Many users of PD-PLUS have commented favorably about the simplicity of using it. In comparing PD-PLUS with other simulators, one difference you will note right away is that PD-PLUS uses a keyword-based input language. Although the various aspects of using the program are controlled through a Windows menu window, it doesn't (yet, anyway) have a menu-based system for preparing input for a model, as do other simulators. That style is appropriate for many engineers, and, quite honestly, some will not even consider a program lacking that type of interface. However, engineers experienced in the subject often argue otherwise; they see menu-based interfaces for building and maintaining models as getting in their way.

The keyword interface of PD-PLUS lends itself well to quick assembly of a model, whether starting with an empty file or using parts copied from other related models. A text file containing the paragraphs defining the various parts of a model is nearly incorruptible. With other simulators, the engineer must save his work in a backup file often to avoid total loss of it if the program crashes or the file becomes corrupt through complexity and accumulated changes. The other advantage to using a good keyword interface is that it permits rapid progress through the repetitive cycle of making changes to the process model and evaluating those changes.

Chemical process simulation itself is not an easy subject to master, and the notion that a mouse-driven interface provides an intuitive point-and-click path to success is a fallacy. With some simulators, attending a multi-day training session is really required in order to be able to use the program at all. That says something about the impact on ease of use imposed by the shear bulk and complexity of such a program. In contrast, most users of PD-PLUS start with no formal training in its use and develop fluency while working with it on real projects.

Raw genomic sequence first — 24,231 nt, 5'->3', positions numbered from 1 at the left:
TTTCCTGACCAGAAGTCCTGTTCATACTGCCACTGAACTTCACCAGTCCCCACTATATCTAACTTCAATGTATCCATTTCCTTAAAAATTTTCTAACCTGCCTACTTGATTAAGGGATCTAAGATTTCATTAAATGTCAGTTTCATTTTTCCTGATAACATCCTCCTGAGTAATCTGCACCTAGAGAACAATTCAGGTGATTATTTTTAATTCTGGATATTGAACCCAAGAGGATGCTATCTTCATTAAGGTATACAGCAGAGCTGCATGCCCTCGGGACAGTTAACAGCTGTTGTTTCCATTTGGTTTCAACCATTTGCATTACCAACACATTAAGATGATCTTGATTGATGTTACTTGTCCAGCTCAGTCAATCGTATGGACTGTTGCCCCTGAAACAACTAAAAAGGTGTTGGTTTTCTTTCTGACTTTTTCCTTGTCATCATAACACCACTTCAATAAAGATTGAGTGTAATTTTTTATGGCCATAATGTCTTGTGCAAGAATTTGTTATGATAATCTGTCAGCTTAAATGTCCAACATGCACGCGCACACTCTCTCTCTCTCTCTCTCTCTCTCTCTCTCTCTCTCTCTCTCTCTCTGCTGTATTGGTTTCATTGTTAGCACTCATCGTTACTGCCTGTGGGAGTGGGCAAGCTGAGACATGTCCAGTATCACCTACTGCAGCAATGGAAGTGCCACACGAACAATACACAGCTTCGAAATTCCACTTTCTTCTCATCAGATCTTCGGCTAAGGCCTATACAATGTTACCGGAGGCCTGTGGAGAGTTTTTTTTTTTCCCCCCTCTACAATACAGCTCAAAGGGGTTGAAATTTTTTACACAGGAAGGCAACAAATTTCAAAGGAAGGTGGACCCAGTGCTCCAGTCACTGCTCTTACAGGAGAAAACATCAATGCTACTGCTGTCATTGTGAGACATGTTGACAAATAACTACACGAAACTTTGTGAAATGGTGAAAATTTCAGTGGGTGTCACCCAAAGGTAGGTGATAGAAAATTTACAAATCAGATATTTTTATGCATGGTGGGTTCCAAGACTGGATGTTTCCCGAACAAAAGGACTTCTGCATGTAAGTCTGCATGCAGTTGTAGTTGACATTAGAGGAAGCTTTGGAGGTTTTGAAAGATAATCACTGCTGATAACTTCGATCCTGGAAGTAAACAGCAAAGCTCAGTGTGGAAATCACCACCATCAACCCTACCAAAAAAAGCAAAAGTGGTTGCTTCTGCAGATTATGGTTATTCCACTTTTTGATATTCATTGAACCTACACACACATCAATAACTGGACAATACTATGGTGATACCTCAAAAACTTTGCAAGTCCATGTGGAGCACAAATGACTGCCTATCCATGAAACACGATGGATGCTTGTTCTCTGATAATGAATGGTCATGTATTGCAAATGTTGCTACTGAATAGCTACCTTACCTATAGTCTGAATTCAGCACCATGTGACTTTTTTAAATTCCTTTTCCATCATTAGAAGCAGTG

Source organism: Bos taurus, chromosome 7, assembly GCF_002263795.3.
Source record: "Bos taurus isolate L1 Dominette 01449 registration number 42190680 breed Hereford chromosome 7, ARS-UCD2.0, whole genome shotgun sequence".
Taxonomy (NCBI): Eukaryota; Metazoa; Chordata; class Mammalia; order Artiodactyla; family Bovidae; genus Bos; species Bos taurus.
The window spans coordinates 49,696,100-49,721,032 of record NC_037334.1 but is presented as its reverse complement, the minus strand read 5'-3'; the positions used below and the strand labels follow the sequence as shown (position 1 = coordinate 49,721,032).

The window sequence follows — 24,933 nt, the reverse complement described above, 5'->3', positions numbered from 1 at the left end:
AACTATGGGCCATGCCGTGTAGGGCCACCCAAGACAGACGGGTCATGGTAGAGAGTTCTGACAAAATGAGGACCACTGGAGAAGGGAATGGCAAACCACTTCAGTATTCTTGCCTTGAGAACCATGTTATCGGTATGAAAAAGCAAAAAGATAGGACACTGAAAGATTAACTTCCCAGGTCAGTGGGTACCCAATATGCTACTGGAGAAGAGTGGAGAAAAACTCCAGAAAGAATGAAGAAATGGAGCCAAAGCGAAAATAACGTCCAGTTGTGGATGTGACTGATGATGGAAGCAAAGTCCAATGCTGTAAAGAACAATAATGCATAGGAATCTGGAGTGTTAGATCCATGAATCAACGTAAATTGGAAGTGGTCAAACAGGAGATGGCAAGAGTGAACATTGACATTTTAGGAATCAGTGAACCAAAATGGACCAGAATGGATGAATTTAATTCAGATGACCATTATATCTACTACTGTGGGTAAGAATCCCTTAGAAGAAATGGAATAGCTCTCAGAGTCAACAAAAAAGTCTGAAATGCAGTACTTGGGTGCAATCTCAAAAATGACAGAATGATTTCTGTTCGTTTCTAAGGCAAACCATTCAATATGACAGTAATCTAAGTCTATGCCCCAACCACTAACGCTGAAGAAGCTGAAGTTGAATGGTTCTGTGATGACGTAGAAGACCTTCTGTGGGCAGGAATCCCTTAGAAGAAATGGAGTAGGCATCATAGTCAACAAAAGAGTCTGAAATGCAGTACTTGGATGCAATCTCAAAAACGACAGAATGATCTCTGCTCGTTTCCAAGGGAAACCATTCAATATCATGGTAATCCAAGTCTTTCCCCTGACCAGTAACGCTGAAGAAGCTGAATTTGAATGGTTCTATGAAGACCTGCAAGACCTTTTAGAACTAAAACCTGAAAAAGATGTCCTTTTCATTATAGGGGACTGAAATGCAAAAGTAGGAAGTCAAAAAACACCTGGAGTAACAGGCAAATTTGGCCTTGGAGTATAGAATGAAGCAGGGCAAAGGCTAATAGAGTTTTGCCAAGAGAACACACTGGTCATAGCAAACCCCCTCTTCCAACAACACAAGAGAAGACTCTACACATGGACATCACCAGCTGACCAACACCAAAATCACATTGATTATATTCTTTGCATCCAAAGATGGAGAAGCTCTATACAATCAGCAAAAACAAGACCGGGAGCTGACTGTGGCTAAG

The earlier keyword languages of the major simulators were rather cryptic when compared with that used by PD-PLUS. They really did need a different interface, and the paradigm of other Windows programs certainly has been applied fairly well. Still, it's not the best interface for everyone. You should decide what works best for you.


In presenting information on PD-PLUS, no exaggerated claims are made. However, when it comes to execution speed, modesty simply has to be set aside. The simple fact is that, compared to the other major simulators, PD-PLUS is by far the speed champion. There are two points of view on the striking difference in speed. A process simulator with a good collection of calculation algorithms can be expected to take a certain amount of time to calculate the heat and material balance for any given process. PD-PLUS can be viewed as an amazingly speedy exception to a standard defined by the others. Or, PD-PLUS can be regarded as the standard defining how long the task ought to take, while the sometimes incredible extra amount of time taken by others is a shameful measure of their inefficiency.